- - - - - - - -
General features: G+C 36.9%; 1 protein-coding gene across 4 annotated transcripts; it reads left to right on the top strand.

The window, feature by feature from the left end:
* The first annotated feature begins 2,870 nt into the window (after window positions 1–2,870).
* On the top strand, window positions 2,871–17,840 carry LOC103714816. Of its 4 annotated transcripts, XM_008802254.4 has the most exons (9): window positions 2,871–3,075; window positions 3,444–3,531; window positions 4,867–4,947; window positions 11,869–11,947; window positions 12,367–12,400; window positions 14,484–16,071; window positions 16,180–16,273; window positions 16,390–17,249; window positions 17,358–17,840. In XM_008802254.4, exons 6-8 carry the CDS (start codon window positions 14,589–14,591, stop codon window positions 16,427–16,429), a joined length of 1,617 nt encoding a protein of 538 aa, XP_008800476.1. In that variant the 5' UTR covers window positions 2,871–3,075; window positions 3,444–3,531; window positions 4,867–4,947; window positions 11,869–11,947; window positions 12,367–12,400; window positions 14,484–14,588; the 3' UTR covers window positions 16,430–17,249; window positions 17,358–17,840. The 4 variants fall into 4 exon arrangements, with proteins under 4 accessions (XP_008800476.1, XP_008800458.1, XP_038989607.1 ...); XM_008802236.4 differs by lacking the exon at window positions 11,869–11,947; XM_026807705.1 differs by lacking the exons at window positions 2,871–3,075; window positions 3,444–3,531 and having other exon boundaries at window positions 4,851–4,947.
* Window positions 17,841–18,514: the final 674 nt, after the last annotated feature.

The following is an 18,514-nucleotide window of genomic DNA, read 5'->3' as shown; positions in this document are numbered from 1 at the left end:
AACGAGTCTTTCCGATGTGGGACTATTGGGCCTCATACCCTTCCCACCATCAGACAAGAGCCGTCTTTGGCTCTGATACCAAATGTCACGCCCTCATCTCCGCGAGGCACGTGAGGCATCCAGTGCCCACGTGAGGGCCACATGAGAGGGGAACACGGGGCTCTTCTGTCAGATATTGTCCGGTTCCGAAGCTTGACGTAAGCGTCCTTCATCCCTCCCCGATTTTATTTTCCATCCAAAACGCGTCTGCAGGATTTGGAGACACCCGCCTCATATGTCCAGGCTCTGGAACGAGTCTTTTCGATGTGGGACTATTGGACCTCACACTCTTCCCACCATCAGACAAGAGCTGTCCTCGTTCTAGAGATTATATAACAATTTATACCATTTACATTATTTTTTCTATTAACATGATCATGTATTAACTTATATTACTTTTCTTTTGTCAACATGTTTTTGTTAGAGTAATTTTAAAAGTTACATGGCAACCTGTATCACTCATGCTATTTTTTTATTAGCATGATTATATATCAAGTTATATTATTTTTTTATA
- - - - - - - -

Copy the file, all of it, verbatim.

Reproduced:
General features: G+C 36.9%; 1 protein-coding gene across 4 annotated transcripts; it reads left to right on the top strand.

The window, feature by feature from the left end:
* The first annotated feature begins 2,870 nt into the window (after window positions 1–2,870).
* On the top strand, window positions 2,871–17,840 carry LOC103714816. Of its 4 annotated transcripts, XM_008802254.4 has the most exons (9): window positions 2,871–3,075; window positions 3,444–3,531; window positions 4,867–4,947; window positions 11,869–11,947; window positions 12,367–12,400; window positions 14,484–16,071; window positions 16,180–16,273; window positions 16,390–17,249; window positions 17,358–17,840. In XM_008802254.4, exons 6-8 carry the CDS (start codon window positions 14,589–14,591, stop codon window positions 16,427–16,429), a joined length of 1,617 nt encoding a protein of 538 aa, XP_008800476.1. In that variant the 5' UTR covers window positions 2,871–3,075; window positions 3,444–3,531; window positions 4,867–4,947; window positions 11,869–11,947; window positions 12,367–12,400; window positions 14,484–14,588; the 3' UTR covers window positions 16,430–17,249; window positions 17,358–17,840. The 4 variants fall into 4 exon arrangements, with proteins under 4 accessions (XP_008800476.1, XP_008800458.1, XP_038989607.1 ...); XM_008802236.4 differs by lacking the exon at window positions 11,869–11,947; XM_026807705.1 differs by lacking the exons at window positions 2,871–3,075; window positions 3,444–3,531 and having other exon boundaries at window positions 4,851–4,947.
* Window positions 17,841–18,514: the final 674 nt, after the last annotated feature.

The following is an 18,514-nucleotide window of genomic DNA, read 5'->3' as shown; positions in this document are numbered from 1 at the left end:
AACGAGTCTTTCCGATGTGGGACTATTGGGCCTCATACCCTTCCCACCATCAGACAAGAGCCGTCTTTGGCTCTGATACCAAATGTCACGCCCTCATCTCCGCGAGGCACGTGAGGCATCCAGTGCCCACGTGAGGGCCACATGAGAGGGGAACACGGGGCTCTTCTGTCAGATATTGTCCGGTTCCGAAGCTTGACGTAAGCGTCCTTCATCCCTCCCCGATTTTATTTTCCATCCAAAACGCGTCTGCAGGATTTGGAGACACCCGCCTCATATGTCCAGGCTCTGGAACGAGTCTTTTCGATGTGGGACTATTGGACCTCACACTCTTCCCACCATCAGACAAGAGCTGTCCTCGTTCTAGAGATTATATAACAATTTATACCATTTACATTATTTTTTCTATTAACATGATCATGTATTAACTTATATTACTTTTCTTTTGTCAACATGTTTTTGTTAGAGTAATTTTAAAAGTTACATGGCAACCTGTATCACTCATGCTATTTTTTTATTAGCATGATTATATATCAAGTTATATTATTTTTTTATA